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ThinkGenealogy Innovator Award #4

Saturday, 4 Jul 2009 | by Mark Tucker

Writing about this next innovation has been on my backlog for many months (at least 3). In a previous innovator award, I spotlighted one of the first genealogy software packages to support source citation templates following those found in Evidence Explained: Citing History Sources from Artifacts to Cyberspace by Elizabeth Shown Mills.  These templates help the beginning and professional genealogist to accurately cite sources as part of their effort to do professional-quality work.

As early as the 1997 book, Evidence! Citation & Analysis for the Family Historian, Elizabeth Shown Mills has covered the topics of citation and analysis.  It is this second item, analysis, that is the focus of this innovator award. In Evidence! we start to see the formation of the current classification for sources (as original or derivative) and evidence (as direct or indirect).  The BCG Genealogical Standards Manual published in 2000 supports the classification of sources (as original or derivative), adds a classification for information (as primary or secondary), and continues the classification of evidence (as direct or indirect).  These classifications remained unchanged in Professional Genealogy which was published in 2001.  By 2006 as seen on quick sheet, Evidence Analysis: A Research Process Map by Elizabeth Shown Mills we see the formation of a new evidence classification so in addition to direct or indirect we can classify evidence as negative evidence.  When Evidence Explained was published in 2007 it restated these same classifications for sources (original or derivative), information (primary or secondary), and evidence (direct, indirect, or negative).

The winner of the next innovator award not only supports Evidence Explained citation templates but has coded these professional analysis practices into their software in a way that is approachable to all.  So a big congratulations goes out to Bruce Buzbee and his RootsMagic team!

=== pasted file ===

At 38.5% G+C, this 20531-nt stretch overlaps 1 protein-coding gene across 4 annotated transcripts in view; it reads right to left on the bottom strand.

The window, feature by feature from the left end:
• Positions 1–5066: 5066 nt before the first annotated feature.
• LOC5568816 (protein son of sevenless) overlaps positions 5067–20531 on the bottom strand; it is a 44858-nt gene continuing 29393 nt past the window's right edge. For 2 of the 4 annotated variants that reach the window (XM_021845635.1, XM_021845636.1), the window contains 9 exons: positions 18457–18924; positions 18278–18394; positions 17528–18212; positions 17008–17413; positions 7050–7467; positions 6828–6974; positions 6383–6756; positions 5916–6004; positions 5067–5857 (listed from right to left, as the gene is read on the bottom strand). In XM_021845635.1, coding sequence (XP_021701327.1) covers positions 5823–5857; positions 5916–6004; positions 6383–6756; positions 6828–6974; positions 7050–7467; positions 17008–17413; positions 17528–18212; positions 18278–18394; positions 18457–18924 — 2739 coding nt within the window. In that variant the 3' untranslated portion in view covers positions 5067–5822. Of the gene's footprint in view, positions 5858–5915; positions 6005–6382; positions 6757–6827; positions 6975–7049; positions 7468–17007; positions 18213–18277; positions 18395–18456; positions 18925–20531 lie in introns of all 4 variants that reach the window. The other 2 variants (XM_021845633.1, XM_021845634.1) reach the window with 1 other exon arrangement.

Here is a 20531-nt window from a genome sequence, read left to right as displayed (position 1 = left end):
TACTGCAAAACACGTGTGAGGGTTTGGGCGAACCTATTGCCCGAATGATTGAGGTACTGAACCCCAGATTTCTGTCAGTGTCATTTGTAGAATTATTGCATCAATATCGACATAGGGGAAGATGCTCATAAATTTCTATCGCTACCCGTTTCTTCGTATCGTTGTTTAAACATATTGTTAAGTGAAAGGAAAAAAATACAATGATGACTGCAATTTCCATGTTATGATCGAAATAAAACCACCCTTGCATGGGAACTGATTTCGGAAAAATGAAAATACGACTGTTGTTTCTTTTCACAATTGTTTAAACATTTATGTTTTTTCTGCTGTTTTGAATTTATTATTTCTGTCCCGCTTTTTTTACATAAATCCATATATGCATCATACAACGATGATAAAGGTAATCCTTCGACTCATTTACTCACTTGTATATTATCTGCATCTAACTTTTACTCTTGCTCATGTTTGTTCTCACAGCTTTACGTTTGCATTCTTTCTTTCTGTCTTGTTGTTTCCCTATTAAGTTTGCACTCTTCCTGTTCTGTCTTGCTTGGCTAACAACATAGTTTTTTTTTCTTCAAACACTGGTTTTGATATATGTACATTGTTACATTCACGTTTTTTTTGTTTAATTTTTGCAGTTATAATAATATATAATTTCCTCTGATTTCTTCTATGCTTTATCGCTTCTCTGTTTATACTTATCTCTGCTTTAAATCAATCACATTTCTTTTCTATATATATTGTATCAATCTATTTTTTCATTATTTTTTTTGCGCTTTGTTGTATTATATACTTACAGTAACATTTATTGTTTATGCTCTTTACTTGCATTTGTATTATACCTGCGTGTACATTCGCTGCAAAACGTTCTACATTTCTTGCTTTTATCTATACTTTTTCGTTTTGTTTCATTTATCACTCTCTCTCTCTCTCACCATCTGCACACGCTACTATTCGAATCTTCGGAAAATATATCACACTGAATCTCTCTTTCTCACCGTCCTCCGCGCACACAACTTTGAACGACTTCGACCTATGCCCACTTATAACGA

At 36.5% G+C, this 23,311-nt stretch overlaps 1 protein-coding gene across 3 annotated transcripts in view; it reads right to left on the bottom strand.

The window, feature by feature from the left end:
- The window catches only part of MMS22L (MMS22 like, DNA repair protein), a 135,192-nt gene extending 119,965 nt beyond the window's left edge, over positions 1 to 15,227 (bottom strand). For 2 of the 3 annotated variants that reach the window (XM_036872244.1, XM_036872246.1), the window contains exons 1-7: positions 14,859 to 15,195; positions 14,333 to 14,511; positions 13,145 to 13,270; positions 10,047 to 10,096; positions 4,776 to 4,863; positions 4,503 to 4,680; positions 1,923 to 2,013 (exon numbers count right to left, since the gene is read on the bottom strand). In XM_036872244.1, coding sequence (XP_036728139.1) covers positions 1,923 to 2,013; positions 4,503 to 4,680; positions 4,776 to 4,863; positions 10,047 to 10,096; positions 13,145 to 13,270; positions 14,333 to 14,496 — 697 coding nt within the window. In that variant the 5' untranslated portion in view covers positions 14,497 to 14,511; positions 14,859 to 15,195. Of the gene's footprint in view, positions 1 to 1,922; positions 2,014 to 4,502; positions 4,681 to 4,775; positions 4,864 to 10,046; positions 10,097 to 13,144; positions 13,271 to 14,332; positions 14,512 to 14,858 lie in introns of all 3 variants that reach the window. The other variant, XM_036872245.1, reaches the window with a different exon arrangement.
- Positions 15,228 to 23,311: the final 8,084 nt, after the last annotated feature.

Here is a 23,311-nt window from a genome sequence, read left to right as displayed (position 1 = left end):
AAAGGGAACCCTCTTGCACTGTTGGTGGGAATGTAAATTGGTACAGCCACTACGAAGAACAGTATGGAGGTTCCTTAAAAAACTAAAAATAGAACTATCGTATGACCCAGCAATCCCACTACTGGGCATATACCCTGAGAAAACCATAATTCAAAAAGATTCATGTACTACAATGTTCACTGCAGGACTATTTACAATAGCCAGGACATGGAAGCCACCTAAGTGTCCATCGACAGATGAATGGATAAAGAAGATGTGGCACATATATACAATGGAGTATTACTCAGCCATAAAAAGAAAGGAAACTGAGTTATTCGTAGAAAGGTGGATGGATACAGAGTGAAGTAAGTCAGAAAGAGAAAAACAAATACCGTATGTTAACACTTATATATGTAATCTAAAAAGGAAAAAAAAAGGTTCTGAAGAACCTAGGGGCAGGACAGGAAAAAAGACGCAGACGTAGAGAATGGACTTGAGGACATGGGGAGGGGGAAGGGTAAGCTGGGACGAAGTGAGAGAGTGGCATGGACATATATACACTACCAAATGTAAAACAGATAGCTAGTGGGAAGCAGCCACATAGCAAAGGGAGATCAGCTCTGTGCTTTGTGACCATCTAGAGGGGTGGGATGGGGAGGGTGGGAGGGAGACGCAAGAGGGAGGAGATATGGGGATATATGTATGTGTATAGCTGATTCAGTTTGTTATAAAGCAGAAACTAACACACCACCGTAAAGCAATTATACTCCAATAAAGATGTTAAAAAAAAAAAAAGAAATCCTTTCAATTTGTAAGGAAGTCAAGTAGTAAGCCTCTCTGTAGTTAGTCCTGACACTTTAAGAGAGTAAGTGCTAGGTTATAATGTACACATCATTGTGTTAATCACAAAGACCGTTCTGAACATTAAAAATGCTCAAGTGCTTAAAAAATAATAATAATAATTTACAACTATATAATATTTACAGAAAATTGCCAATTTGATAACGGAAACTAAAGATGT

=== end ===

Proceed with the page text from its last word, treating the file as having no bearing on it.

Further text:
Innovator Award - Thinker's PickRootsMagic logo

Let’s look at the implementation in more detail.

In RootsMagic 3, we had a way to specify the quality of a source but the feature in RootsMagic 4 is dramatically improved.

Here is the citation quality dropdown list from the Edit Citation Details screen in RootsMagic 3:

RootsMagic 3 Citation Quality

The list contains primary, secondary, questionable, and unreliable.

Compare that to the citation quality screen from RootsMagic 4:

RootsMagic 4 Citation Quality

As you can see, RootsMagic 4 supports separate classifications for source, information, and evidence and fully supports these classification following Evidence Explained.

You get to this screen by clicking the Quality button on the Edit Source screen:

RootsMagic 4 Edit Source screen

The next closest competitor of this feature is Family Tree Maker 2009, but the software fails to acknowledge the existence of negative evidence:

Family Tree Maker 2009 Citation Quality

I am not sure when each product officially released this feature. The best I can estimate is that Family Tree Maker 2009 was released the first of February 2009 and RootsMagic 4 the end of March 2009.  I was aware of this feature in RootsMagic 4 all the way back in July 2008.  Since RootsMagic 4 handles negative evidence, it gets the award.

I feel that this is a transformational innovation because as more genealogists and family historians at all skill levels use this common terminology, analysis will become more consistent and communication will become more clear.  Look for other genealogy software (desktop as well as online) to support citation quality following the genealogical standards in Evidence Explained in the near future.

There are some changes and additonal improvements that I would to see in the area of citation quality that I would like to address in future posts. This is truly an exciting time.  Genealogy software is moving more towards helping with reserach analysis and not just the recording of research results.  Thanks RootsMagic for being a leader in this area.

To see other ThinkGenealogy Innovator award winners, visit the winners page.

8 Comments »

  1. Thanks for showing us what the other software publishers are doing, Mark.